What is Law?

Law is the system of rules enforced by social or governmental institutions to ensure that individuals or communities adhere to the will of the state. It may be made by a legislative body resulting in statutes, decrees and regulations or created by judges through precedent in common law jurisdictions. It may also be based on religious precepts, such as Jewish Halakha, Islamic Sharia and Christian canon law.

The legal system is a major factor in the organisation and governance of most nation-states (as they are known internationally) but differs significantly from one state to another. While laws shape politics, economics and history in various ways, they are also the focus of a wide range of scholarly enquiry and serve as a framework for debate on issues of equality, fairness and justice.

While some scholars have developed a complex and sophisticated philosophy of law, many others view the subject as essentially a set of procedures for the resolution of disputes and for the enforcing of rights. The principal functions of law are to define the limits of a person’s rights and to determine what actions are punishable, whether criminal or civil.

The discipline of law consists of a wide variety of subjects which are classified into three broad categories for convenience, though the subjects frequently intertwine and overlap. Labour law, for example, encompasses the tripartite industrial relationship of worker, employer and trade union as well as workplace rights such as a minimum wage or health and safety laws. Criminal law is concerned with the conduct of people who breach public order and the punishment of offences. Civil law covers the resolution of disputes between private parties and includes such matters as property ownership, divorce proceedings and contract law.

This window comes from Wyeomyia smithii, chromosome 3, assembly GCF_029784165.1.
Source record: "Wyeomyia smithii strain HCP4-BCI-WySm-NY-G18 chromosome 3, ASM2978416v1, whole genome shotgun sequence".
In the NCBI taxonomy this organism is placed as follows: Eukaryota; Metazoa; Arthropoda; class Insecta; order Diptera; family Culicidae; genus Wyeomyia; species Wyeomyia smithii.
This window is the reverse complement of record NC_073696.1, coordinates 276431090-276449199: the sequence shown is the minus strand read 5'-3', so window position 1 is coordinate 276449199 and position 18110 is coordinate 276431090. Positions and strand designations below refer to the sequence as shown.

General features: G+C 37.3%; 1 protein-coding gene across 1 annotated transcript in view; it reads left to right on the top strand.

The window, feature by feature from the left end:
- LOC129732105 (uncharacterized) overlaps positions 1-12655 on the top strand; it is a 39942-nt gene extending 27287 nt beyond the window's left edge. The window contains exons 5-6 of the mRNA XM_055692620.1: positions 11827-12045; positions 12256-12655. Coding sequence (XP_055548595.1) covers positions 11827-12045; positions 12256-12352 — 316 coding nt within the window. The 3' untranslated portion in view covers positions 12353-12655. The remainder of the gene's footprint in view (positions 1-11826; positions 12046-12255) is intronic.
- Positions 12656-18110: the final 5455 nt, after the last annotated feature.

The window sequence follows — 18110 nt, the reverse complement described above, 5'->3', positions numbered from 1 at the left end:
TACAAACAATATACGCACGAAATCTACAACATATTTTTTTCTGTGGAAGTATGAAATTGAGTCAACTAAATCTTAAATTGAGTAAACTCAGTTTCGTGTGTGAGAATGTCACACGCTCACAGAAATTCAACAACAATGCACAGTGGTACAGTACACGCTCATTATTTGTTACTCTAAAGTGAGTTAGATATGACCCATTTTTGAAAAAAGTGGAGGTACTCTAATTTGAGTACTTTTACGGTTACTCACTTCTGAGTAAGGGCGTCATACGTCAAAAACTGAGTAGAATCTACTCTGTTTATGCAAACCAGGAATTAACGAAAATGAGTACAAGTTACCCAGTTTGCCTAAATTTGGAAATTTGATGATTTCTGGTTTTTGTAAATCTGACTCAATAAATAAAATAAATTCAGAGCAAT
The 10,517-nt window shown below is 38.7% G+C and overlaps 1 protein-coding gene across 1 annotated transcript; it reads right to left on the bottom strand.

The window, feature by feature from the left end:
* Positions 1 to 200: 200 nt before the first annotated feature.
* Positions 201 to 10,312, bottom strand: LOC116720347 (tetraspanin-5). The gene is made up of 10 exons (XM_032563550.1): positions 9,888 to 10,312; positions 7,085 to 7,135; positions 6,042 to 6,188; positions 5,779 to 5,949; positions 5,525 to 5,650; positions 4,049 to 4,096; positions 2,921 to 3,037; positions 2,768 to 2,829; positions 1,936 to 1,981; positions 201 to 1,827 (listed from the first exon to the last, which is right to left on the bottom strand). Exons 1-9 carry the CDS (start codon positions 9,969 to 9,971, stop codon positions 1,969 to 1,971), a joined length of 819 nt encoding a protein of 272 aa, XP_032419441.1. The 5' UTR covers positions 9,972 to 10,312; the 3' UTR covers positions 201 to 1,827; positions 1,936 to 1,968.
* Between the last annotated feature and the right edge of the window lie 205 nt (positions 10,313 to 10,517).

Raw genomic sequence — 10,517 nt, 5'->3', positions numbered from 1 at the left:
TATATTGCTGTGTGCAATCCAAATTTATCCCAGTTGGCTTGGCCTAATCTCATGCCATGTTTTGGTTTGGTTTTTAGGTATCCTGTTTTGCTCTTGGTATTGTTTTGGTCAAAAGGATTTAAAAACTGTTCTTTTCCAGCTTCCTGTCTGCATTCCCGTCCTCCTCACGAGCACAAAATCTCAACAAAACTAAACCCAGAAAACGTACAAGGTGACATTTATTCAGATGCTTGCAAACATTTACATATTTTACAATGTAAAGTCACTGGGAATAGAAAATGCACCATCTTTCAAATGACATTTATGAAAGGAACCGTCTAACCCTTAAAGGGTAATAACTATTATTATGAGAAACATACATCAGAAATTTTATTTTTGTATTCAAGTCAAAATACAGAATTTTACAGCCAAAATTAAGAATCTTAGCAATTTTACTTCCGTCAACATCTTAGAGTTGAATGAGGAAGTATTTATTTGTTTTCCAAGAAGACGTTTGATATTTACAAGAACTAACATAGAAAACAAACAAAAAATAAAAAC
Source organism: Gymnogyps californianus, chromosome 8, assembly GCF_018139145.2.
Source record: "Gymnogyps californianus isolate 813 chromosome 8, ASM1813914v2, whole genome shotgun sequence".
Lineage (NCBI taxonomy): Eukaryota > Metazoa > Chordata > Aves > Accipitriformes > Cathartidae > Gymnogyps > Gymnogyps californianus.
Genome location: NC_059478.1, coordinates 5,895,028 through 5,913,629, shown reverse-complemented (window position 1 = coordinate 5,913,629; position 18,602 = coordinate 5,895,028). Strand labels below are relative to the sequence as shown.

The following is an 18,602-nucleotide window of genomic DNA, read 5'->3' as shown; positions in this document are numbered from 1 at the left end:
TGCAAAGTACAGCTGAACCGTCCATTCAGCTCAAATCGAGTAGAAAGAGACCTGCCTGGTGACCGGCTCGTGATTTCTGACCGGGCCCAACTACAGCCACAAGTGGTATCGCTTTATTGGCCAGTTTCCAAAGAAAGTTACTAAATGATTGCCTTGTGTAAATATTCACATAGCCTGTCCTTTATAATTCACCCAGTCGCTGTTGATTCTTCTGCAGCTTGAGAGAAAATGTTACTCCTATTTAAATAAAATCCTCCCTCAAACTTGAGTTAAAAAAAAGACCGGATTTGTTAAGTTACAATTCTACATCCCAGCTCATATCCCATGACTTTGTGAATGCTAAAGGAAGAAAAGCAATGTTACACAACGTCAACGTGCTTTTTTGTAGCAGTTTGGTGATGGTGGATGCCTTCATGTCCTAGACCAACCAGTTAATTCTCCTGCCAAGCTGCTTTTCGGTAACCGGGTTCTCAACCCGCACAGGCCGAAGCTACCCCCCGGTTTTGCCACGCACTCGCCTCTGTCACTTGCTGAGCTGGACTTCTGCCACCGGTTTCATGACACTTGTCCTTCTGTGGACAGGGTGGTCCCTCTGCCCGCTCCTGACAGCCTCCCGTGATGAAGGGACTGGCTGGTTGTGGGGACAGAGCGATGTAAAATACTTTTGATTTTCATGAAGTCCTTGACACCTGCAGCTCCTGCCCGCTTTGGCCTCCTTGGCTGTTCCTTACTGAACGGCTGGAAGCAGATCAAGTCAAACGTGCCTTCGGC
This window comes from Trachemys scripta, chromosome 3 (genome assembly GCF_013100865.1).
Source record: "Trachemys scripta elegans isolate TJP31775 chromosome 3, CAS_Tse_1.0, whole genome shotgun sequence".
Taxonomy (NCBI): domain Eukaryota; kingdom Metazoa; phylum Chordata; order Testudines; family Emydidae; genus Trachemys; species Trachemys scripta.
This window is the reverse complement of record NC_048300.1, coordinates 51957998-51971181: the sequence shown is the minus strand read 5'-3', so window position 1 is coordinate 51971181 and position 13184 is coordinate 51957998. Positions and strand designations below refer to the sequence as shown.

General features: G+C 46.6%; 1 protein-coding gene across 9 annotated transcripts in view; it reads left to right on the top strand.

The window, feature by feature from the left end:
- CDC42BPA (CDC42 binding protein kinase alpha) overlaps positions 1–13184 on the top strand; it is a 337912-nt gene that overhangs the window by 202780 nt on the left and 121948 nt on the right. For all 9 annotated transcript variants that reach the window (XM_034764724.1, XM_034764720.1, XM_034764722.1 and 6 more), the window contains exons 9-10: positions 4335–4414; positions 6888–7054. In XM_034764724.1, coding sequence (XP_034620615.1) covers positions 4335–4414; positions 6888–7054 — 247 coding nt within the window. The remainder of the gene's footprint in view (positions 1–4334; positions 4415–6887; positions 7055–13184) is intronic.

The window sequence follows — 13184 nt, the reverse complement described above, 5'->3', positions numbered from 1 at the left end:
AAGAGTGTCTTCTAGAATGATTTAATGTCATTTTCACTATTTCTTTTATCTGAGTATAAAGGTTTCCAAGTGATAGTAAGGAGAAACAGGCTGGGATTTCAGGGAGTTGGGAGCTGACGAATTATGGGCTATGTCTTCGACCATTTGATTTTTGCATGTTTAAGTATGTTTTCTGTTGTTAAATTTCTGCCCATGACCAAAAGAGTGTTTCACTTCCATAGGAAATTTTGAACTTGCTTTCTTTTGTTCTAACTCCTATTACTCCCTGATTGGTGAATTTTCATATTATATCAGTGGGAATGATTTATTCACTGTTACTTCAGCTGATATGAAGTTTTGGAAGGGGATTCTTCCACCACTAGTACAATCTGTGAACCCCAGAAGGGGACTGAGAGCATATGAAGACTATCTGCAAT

Throughout the world, there are two main systems of law. The civil law tradition, found on most continents, traces its roots back to the Roman legal system with influences of canon law. This has been secularized over time and now places greater emphasis on individual freedoms. It is now used in about 60% of the world’s nations.

In contrast, the other main system of law is based on religion. It reflects the philosophies of Judaism and Islam which place a greater emphasis on God’s word. Religious law is used in about a third of the world’s nations and is still practiced by some churches. In some instances, religious law extends to secular areas such as property laws and the rights of women. In other cases, religious law is explicitly aimed at settling disputes between individuals. The most widely used religious law is the Islamic Sharia.